The ongoing geographical expansion of dengue is inducing an epidemiological transition in many previously transmission-free urban areas, which are now prone to annual epidemics. To analyze the spatiotemporal dynamics of dengue in these settings, we reconstruct transmission chains in Porto Alegre, Brazil, by applying a Bayesian inference model to geo-located dengue cases from 2013 to 2016. We found that transmission clusters expand by linearly increasing their diameter with time, at an average rate of about 600 m month−1. The majority (70.4%, 95% CI: 58.2–79.8%) of individual transmission events occur within a distance of 500 m. Cluster diameter, duration, and epidemic size are proportionally smaller when control interventions were more timely and intense. The results suggest that a large proportion of cases are transmitted via short-distance human movement (<1 km) and a limited contribution of long distance commuting within the city. These results can assist the design of control policies, including insecticide spraying and strategies for active case finding.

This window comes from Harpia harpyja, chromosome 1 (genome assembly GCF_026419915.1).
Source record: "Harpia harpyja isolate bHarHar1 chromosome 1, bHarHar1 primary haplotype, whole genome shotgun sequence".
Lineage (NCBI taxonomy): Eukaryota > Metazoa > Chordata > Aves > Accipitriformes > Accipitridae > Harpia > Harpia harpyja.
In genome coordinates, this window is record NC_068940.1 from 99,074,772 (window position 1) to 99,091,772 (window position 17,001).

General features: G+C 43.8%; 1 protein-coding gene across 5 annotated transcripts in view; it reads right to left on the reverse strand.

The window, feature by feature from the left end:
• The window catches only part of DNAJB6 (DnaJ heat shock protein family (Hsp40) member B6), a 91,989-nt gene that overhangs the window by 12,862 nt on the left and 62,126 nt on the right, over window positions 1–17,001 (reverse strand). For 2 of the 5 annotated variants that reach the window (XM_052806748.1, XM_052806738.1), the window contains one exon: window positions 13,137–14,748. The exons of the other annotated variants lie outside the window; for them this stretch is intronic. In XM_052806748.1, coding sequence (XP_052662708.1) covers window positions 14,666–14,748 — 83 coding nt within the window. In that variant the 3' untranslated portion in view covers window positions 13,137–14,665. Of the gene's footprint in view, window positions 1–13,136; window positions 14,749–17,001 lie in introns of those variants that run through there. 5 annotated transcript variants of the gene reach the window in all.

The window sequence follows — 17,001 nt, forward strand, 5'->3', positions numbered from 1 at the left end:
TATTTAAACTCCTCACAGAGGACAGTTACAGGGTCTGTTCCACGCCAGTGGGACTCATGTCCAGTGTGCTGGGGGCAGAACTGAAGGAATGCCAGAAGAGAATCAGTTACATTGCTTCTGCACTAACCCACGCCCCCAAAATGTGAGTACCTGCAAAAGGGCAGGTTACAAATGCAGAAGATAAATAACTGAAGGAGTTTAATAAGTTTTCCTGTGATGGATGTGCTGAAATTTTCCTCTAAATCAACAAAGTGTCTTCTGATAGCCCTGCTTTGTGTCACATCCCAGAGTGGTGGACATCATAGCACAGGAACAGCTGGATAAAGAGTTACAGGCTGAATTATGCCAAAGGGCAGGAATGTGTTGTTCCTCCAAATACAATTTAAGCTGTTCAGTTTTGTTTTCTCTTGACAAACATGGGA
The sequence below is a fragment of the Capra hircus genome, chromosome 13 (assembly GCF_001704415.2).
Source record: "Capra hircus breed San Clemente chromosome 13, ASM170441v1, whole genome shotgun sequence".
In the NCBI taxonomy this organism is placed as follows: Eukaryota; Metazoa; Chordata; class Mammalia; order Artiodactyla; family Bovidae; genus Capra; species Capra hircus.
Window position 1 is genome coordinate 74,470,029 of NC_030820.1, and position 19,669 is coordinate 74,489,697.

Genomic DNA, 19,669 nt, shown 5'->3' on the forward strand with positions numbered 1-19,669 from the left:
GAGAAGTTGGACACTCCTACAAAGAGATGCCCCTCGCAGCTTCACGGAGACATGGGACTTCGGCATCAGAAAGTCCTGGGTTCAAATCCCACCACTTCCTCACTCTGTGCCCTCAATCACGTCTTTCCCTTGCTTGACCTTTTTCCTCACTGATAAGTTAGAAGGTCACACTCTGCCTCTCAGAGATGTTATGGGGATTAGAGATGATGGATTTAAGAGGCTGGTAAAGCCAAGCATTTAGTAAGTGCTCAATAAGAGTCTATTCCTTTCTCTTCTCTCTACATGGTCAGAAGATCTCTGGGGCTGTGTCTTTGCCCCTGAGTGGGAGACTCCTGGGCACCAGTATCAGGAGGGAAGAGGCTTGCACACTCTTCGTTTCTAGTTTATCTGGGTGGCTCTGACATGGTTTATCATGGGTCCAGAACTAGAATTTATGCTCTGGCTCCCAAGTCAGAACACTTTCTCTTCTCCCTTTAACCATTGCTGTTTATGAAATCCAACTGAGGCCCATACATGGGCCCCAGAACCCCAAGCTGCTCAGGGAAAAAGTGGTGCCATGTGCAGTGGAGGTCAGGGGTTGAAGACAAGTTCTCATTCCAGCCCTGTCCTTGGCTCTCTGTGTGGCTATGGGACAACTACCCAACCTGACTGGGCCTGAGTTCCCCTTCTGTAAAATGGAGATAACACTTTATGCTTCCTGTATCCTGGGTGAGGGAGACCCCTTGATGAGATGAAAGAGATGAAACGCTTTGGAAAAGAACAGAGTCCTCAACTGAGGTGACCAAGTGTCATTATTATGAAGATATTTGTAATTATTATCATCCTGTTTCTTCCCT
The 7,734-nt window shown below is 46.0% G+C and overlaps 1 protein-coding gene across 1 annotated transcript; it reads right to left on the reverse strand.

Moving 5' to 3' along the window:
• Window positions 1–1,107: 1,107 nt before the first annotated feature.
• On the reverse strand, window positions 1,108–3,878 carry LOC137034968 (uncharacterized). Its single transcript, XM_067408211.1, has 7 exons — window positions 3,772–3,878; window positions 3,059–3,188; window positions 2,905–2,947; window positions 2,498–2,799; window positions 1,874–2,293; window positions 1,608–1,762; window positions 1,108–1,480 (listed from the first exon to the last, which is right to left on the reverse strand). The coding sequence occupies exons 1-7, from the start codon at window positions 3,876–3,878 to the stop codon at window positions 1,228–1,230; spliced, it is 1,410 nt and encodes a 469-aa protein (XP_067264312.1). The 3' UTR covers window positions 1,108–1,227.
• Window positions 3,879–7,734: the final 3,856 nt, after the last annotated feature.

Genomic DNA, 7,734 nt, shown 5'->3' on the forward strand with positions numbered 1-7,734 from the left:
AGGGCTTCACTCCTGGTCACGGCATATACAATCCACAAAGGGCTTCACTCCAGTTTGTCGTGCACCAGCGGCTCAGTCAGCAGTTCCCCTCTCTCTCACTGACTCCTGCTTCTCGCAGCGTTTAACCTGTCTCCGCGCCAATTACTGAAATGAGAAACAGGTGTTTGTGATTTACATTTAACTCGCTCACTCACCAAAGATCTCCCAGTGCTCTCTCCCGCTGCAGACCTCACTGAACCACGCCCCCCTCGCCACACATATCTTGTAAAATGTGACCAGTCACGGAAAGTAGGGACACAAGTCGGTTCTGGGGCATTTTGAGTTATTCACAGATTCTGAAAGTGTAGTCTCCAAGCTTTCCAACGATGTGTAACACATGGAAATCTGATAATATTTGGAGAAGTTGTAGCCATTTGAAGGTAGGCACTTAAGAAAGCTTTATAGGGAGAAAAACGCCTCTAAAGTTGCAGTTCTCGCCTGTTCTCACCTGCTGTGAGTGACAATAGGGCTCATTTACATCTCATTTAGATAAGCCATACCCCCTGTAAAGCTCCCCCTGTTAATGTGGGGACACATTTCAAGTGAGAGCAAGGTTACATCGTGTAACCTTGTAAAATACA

Quantifying the spatial spread of dengue in a non-endemic Brazilian metropolis via transmission chain reconstruction

Guzzetta, Giorgio;Merler, Stefano
2018

Abstract

The ongoing geographical expansion of dengue is inducing an epidemiological transition in many previously transmission-free urban areas, which are now prone to annual epidemics. To analyze the spatiotemporal dynamics of dengue in these settings, we reconstruct transmission chains in Porto Alegre, Brazil, by applying a Bayesian inference model to geo-located dengue cases from 2013 to 2016. We found that transmission clusters expand by linearly increasing their diameter with time, at an average rate of about 600 m month−1. The majority (70.4%, 95% CI: 58.2–79.8%) of individual transmission events occur within a distance of 500 m. Cluster diameter, duration, and epidemic size are proportionally smaller when control interventions were more timely and intense. The results suggest that a large proportion of cases are transmitted via short-distance human movement (<1 km) and a limited contribution of long distance commuting within the city. These results can assist the design of control policies, including insecticide spraying and strategies for active case finding.
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Utilizza questo identificativo per citare o creare un link a questo documento: https://hdl.handle.net/11582/314963
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